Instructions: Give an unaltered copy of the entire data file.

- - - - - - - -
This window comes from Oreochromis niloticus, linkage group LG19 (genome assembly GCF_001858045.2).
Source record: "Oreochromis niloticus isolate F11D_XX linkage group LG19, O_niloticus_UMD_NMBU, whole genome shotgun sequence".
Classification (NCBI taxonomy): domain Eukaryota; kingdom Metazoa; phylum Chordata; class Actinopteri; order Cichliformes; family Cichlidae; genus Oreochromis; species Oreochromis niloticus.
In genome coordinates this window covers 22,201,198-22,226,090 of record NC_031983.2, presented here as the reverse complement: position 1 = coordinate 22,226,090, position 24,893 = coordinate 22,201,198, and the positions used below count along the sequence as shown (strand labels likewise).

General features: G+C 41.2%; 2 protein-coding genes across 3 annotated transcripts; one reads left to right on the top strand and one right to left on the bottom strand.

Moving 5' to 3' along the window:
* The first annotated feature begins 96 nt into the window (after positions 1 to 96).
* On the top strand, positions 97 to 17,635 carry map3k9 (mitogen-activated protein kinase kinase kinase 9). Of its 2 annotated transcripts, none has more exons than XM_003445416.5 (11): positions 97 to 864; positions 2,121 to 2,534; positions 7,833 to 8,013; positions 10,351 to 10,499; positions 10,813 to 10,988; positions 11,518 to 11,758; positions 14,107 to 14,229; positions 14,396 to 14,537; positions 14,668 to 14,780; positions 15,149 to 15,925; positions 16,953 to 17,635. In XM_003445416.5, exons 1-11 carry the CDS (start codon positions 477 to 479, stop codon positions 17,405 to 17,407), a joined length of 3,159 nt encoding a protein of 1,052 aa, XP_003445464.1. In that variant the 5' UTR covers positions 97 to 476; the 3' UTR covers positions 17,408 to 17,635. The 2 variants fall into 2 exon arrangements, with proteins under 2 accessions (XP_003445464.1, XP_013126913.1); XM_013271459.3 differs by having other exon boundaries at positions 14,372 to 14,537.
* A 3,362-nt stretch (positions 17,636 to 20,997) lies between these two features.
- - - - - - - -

This window comes from Oreochromis niloticus, linkage group LG19 (genome assembly GCF_001858045.2).
Source record: "Oreochromis niloticus isolate F11D_XX linkage group LG19, O_niloticus_UMD_NMBU, whole genome shotgun sequence".
Classification (NCBI taxonomy): domain Eukaryota; kingdom Metazoa; phylum Chordata; class Actinopteri; order Cichliformes; family Cichlidae; genus Oreochromis; species Oreochromis niloticus.
In genome coordinates this window covers 22,201,198-22,226,090 of record NC_031983.2, presented here as the reverse complement: position 1 = coordinate 22,226,090, position 24,893 = coordinate 22,201,198, and the positions used below count along the sequence as shown (strand labels likewise).

General features: G+C 41.2%; 2 protein-coding genes across 3 annotated transcripts; one reads left to right on the top strand and one right to left on the bottom strand.

Moving 5' to 3' along the window:
* The first annotated feature begins 96 nt into the window (after positions 1 to 96).
* On the top strand, positions 97 to 17,635 carry map3k9 (mitogen-activated protein kinase kinase kinase 9). Of its 2 annotated transcripts, none has more exons than XM_003445416.5 (11): positions 97 to 864; positions 2,121 to 2,534; positions 7,833 to 8,013; positions 10,351 to 10,499; positions 10,813 to 10,988; positions 11,518 to 11,758; positions 14,107 to 14,229; positions 14,396 to 14,537; positions 14,668 to 14,780; positions 15,149 to 15,925; positions 16,953 to 17,635. In XM_003445416.5, exons 1-11 carry the CDS (start codon positions 477 to 479, stop codon positions 17,405 to 17,407), a joined length of 3,159 nt encoding a protein of 1,052 aa, XP_003445464.1. In that variant the 5' UTR covers positions 97 to 476; the 3' UTR covers positions 17,408 to 17,635. The 2 variants fall into 2 exon arrangements, with proteins under 2 accessions (XP_003445464.1, XP_013126913.1); XM_013271459.3 differs by having other exon boundaries at positions 14,372 to 14,537.
* A 3,362-nt stretch (positions 17,636 to 20,997) lies between these two features.